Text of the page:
Hi Travis. The best route to find information on just about anything these days, is a thorough web search. I use Google primarily. It takes alot of sifting and reading, but that's the way research is. And also, you have to be well-grounded enough to know which opinions are wacky and which are good.
I also like the high-mass, unsuspended turntable designs, but not everyone prefers them.
In my opinion, the quality and precision of the main bearing is paramount, then the drive system, which includes the proper mass of the platter(along with a smooth motor) to keep speed control very consistent. Then, again, the platter mass and material to properly deal with vibrational control, and finally the plinth construction. Ideally, all of these items should be superior. It is critical also, to have no relative movement possible between the platter and the cartridge tip, so there should be no rubber or soft materials that allow any movement in the "energy loop" from the platter surface, down through the main bearing, across the plinth to the arm mount, and up the arm to the cartridge(the cantilever has movement, but it is producing signal when it moves). This should remain a "closed loop" system with rigid characteristics. The key elements that would normally allow unwanted movement are the tolerance of the main bearing, and the tolerance of the arm bearings, and of course we want both of these to be as minimal as humanly possible. Everything else should be as rigid as a rock. If there is going to be any isoation or absorptive materials in the design, they should not be in that "loop".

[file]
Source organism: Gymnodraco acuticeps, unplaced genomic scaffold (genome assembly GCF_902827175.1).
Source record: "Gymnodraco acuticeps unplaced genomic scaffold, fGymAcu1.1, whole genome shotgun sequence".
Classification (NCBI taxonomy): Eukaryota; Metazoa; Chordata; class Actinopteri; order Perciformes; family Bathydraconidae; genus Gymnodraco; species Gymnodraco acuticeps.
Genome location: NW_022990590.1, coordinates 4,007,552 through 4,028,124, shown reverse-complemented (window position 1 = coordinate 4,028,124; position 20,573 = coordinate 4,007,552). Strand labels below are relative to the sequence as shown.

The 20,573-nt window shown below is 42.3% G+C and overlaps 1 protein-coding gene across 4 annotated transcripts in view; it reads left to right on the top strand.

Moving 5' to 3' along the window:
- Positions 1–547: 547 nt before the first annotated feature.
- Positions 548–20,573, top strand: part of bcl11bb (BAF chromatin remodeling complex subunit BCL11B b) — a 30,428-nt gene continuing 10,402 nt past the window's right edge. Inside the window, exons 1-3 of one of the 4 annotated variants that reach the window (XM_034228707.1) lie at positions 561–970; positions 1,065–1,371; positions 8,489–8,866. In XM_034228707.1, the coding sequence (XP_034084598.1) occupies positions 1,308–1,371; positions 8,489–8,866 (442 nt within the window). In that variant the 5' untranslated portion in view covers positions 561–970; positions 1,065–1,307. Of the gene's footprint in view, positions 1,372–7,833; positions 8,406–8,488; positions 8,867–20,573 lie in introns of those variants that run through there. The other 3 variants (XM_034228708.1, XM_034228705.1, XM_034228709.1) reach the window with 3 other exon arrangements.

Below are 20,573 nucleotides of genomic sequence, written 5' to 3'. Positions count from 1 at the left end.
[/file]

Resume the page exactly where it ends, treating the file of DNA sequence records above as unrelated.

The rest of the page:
That is the basic concept of turntable design. Many builders vary in suspension or non-suspension, and materials and mass, but they will all have that closed "energy loop" if they are going to be any good at all. You may consider air bearings to violate this rule, but they are just as rigid as steel bearings when they are at their proper operating characteristics. Maintaing the unmoving relationship between record and cartridge tip is how information is correctly retrieved from the record.